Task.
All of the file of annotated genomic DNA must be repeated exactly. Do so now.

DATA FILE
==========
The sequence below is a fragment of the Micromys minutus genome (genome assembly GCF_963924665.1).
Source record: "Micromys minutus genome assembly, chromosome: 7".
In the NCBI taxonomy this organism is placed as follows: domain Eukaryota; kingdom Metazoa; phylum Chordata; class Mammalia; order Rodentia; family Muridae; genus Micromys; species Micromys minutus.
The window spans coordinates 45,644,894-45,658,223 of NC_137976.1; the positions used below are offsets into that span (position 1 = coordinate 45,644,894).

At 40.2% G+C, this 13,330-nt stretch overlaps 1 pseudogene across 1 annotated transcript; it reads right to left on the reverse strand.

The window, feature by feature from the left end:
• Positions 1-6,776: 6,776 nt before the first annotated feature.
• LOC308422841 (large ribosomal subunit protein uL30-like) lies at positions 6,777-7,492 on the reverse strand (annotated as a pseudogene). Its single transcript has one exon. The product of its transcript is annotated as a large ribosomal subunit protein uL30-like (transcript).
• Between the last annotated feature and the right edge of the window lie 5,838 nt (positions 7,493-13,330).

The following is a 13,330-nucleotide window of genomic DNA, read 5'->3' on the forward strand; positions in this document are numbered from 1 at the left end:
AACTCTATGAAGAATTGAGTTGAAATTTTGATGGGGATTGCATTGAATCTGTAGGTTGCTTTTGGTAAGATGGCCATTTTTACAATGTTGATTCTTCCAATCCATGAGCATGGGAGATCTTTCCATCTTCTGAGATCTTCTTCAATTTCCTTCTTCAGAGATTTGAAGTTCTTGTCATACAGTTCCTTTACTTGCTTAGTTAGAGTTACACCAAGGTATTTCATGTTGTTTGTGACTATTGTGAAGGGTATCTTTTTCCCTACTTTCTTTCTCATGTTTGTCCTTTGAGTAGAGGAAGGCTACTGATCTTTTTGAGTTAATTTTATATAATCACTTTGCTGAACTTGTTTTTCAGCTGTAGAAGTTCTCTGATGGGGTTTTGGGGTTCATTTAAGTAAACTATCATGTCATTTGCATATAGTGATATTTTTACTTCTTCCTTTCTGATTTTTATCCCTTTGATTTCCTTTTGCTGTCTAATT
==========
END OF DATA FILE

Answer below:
The sequence below is a fragment of the Micromys minutus genome (genome assembly GCF_963924665.1).
Source record: "Micromys minutus genome assembly, chromosome: 7".
In the NCBI taxonomy this organism is placed as follows: domain Eukaryota; kingdom Metazoa; phylum Chordata; class Mammalia; order Rodentia; family Muridae; genus Micromys; species Micromys minutus.
The window spans coordinates 45,644,894-45,658,223 of NC_137976.1; the positions used below are offsets into that span (position 1 = coordinate 45,644,894).

At 40.2% G+C, this 13,330-nt stretch overlaps 1 pseudogene across 1 annotated transcript; it reads right to left on the reverse strand.

The window, feature by feature from the left end:
• Positions 1-6,776: 6,776 nt before the first annotated feature.
• LOC308422841 (large ribosomal subunit protein uL30-like) lies at positions 6,777-7,492 on the reverse strand (annotated as a pseudogene). Its single transcript has one exon. The product of its transcript is annotated as a large ribosomal subunit protein uL30-like (transcript).
• Between the last annotated feature and the right edge of the window lie 5,838 nt (positions 7,493-13,330).

The following is a 13,330-nucleotide window of genomic DNA, read 5'->3' on the forward strand; positions in this document are numbered from 1 at the left end:
AACTCTATGAAGAATTGAGTTGAAATTTTGATGGGGATTGCATTGAATCTGTAGGTTGCTTTTGGTAAGATGGCCATTTTTACAATGTTGATTCTTCCAATCCATGAGCATGGGAGATCTTTCCATCTTCTGAGATCTTCTTCAATTTCCTTCTTCAGAGATTTGAAGTTCTTGTCATACAGTTCCTTTACTTGCTTAGTTAGAGTTACACCAAGGTATTTCATGTTGTTTGTGACTATTGTGAAGGGTATCTTTTTCCCTACTTTCTTTCTCATGTTTGTCCTTTGAGTAGAGGAAGGCTACTGATCTTTTTGAGTTAATTTTATATAATCACTTTGCTGAACTTGTTTTTCAGCTGTAGAAGTTCTCTGATGGGGTTTTGGGGTTCATTTAAGTAAACTATCATGTCATTTGCATATAGTGATATTTTTACTTCTTCCTTTCTGATTTTTATCCCTTTGATTTCCTTTTGCTGTCTAATT